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A new compromise bill in Pennsylvania would make several significant changes to the Keystone State’s elections while freeing up $90 million for new voting technology. The Morning Call has more:

Legislation unveiled Monday would overhaul some aspects of how voters cast ballots in Pennsylvania while delivering much of the money counties need to buy voting machines ahead of next year’s presidential election.

The measure that emerged after several months of closed-door negotiations between Democratic Gov. Tom Wolf and leaders of the Legislature’s Republican majorities would let any voter mail in a ballot, eliminate the ballot option for straight party-ticket voting and move voter-registration deadlines closer to elections.

It is part of a deal to approve $90 million in aid for voting machines that Wolf wanted counties to buy, a move he had framed as bolstering Pennsylvania’s election security against hackers.

The ranking Democrat on the Senate committee that handles election-related bills, Sen. Anthony Williams, D-Philadelphia, said he supports it in the hopes it would increase voter participation.

A spokesman for House Majority Leader Bryan Cutler, R-Lancaster, would not say whether he supported the measure, but he said the legislator supports getting the money to the counties and updating Pennsylvania’s election laws “to be as fair and secure as possible.”

Wolf’s office would only say they were reviewing the wording, and many rank-and-file lawmakers, including Democrats, had not read the measure.

The driving force behind the bill is the ongoing dispute between the Governor and the legislature about authority to fund new voting equipment:

Talks on the package started after Wolf vetoed a bill in July that carried the $90 million and the elimination of the straight party-ticket voting option. Top Republicans hadn’t negotiated the bill with him before sending it to his desk, and it lacked his election-reform priorities, he had said.

Wolf then vowed to borrow the money for voting machines the counties, using his existing authority, but was met with a threat of litigation by House Republicans and has not gone through with that plan.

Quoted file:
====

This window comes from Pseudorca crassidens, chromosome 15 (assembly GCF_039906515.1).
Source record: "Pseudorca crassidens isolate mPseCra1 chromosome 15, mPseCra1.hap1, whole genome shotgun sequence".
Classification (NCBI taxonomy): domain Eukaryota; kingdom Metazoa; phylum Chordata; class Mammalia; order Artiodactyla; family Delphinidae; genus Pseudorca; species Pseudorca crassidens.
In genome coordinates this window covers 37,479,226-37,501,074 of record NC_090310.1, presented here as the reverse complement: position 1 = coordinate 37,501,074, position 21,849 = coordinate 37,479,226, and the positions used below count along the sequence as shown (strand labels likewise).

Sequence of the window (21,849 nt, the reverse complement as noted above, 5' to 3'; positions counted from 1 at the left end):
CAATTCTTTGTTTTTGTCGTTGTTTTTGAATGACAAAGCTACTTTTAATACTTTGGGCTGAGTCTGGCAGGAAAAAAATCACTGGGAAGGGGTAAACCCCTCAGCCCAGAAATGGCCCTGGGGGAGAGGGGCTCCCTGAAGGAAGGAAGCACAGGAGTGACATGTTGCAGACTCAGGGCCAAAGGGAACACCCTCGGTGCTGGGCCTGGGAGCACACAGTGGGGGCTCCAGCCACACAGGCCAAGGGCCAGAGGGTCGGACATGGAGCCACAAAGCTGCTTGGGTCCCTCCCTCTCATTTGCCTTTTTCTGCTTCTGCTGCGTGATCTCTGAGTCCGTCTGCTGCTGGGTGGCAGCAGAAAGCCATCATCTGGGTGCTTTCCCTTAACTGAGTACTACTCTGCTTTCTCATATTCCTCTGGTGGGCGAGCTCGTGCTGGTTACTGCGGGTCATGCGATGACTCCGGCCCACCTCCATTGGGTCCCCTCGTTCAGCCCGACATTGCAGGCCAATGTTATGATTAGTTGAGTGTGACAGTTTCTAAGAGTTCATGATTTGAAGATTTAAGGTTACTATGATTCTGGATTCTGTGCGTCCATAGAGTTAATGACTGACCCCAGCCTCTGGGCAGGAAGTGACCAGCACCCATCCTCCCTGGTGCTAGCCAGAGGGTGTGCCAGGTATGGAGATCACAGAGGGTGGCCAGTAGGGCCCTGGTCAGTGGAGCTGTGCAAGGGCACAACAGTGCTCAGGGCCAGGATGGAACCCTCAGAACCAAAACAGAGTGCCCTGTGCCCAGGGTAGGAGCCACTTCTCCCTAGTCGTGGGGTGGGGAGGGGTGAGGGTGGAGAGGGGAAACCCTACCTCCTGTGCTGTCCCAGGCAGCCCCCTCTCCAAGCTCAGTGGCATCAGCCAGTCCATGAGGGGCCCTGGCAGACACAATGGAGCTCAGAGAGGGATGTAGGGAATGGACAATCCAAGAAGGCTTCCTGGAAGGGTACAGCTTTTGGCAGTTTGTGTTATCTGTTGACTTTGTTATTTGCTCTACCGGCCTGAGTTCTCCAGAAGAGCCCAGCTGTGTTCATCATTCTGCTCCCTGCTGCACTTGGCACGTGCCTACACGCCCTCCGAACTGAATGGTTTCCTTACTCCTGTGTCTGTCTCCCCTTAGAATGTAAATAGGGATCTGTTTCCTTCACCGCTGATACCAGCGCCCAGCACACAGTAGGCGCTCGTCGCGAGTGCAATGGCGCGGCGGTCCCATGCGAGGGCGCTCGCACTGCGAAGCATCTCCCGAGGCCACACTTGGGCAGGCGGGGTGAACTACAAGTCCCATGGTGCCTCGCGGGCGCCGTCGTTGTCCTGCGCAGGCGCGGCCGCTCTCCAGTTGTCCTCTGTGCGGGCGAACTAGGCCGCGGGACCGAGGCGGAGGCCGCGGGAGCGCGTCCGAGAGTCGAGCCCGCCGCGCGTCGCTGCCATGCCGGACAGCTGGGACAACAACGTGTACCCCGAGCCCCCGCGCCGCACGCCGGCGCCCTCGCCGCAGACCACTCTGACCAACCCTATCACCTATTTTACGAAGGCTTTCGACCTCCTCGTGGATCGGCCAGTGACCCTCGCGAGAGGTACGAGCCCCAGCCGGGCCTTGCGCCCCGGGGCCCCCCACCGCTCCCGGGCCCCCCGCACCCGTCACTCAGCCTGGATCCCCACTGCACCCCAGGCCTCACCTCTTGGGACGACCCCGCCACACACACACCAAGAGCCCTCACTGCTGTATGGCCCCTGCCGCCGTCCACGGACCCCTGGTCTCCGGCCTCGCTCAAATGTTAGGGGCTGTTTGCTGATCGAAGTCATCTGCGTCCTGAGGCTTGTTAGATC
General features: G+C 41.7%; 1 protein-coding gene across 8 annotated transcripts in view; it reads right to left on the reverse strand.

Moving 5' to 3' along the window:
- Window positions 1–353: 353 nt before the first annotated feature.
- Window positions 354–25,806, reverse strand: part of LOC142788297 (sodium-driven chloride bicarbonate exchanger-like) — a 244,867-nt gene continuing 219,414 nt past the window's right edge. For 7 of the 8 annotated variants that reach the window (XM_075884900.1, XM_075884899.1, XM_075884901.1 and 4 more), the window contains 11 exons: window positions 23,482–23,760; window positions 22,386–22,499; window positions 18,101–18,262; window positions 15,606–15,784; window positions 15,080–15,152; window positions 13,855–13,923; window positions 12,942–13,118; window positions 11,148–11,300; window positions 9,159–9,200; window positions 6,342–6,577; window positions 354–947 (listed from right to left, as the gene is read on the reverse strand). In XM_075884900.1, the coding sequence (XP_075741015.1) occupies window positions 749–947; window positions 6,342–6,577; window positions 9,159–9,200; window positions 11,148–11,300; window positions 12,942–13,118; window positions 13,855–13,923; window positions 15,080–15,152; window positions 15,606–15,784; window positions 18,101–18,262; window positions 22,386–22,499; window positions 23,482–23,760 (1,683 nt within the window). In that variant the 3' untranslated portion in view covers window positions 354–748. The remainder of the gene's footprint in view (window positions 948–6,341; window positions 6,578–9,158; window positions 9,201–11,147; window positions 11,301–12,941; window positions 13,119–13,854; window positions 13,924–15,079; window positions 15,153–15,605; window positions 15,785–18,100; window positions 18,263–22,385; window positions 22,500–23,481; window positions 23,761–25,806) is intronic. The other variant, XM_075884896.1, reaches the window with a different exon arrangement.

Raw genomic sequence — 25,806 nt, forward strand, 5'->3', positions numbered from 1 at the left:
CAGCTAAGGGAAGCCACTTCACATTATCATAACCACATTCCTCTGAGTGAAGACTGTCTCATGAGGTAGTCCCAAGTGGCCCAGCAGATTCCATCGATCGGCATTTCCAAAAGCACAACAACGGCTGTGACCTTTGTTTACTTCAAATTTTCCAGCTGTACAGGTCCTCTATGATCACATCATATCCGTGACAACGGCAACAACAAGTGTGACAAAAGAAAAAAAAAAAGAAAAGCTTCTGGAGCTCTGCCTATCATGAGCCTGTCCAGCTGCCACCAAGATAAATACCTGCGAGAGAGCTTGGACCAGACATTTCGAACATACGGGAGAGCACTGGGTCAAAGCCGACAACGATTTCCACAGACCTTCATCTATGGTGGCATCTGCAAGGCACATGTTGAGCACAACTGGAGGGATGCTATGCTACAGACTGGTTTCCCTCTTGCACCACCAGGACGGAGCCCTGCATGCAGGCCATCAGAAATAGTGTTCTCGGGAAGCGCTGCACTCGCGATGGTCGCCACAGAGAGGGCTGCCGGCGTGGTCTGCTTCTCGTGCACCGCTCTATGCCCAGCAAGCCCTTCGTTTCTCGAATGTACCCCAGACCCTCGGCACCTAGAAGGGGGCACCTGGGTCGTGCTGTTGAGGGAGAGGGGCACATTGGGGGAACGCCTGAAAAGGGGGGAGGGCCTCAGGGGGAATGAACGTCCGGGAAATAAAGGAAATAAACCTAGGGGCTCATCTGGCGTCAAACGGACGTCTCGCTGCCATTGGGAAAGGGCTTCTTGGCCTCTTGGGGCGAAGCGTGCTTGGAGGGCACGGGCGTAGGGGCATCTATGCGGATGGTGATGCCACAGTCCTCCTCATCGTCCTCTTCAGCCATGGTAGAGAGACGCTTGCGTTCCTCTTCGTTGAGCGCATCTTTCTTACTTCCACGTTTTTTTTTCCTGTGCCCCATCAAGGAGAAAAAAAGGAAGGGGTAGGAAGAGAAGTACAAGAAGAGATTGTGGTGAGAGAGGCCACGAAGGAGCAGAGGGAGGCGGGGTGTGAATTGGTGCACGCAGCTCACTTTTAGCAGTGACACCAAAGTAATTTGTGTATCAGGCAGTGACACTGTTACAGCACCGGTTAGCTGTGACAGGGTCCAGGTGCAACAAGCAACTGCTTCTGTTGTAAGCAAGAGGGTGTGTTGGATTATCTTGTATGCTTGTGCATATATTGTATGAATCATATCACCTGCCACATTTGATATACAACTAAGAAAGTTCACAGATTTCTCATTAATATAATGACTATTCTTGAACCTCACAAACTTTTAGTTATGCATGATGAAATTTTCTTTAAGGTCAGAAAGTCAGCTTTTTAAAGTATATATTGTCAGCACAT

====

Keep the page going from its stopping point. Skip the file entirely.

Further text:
The key trade in the bill is elimination of straight-ticket voting in exchange for a later registration deadline and an overhaul of Pennsylvania’s vote-by-mail laws, which are currently some of the most restrictive in the nation:

[V]oters would no longer have the single-choice option on a ballot to simply select a political party’s candidate for each office. Republicans began pressing earlier this year to eliminate the straight-party voting option, amid worries that suburban Republican lawmakers will suffer from a voter backlash against President Donald Trump next year.

Wolf and other Democrats had protested the move, saying it could lead to longer waiting lines at polls, and that it was designed to benefit down-ballot Republican candidates. Republicans countered that most states don’t allow it, although voters in one state, Michigan, restored it by ballot referendum last year after the state’s Republican-controlled government eliminated it.

For people who want to register to vote, the deadline would move from 30 days before an election to 15 days.

Another provision would let any voter mail in a ballot for any reason. Currently, mailing in ballots is restricted to “absentee” voters who meet a narrow set of reasons laid out in the Constitution, including people who can’t vote in person because of job-related travel, religious observance, illness or physical disability.

With a lawsuit pending over Pennsylvania’s deadlines for counties to receive absentee ballots, the bill adjusts those deadlines to 8 p.m. on the day of the election. Currently, the deadline is the Friday before the election…

The new bill doesn’t deliver all of Wolf’s election-reform priorities: He had also wanted same-day registration and early voting.

The compromise will allow counties to continue moving ahead with voting equipment upgrades:

Most of Pennsylvania’s 67 counties have moved to replace their voting systems to the kind that Wolf wanted: systems that include voter-verifiable paper backups that are widely embraced by election integrity advocates and computer scientists.

The so-called direct-recording electronic machines in wide use in Pennsylvania’s 2016 election leave no paper trail and make it almost impossible to know if they’ve accurately recorded individual votes or if anyone tampered with the count.

The bill is expected to start receiving committee votes this week; if enacted, it will not only keep Pennsylvania on track for its planned voting technology upgrades but also result in significant revisions to the state’s voting laws. It will be interesting to see if the registration and vote-by-mail changes are enough to offset the concerns about longer lines due to the elimination of straight-ticket. In addition, there is always the challenge of implementing new policies in the high stress environment of a presidential election. Stay tuned …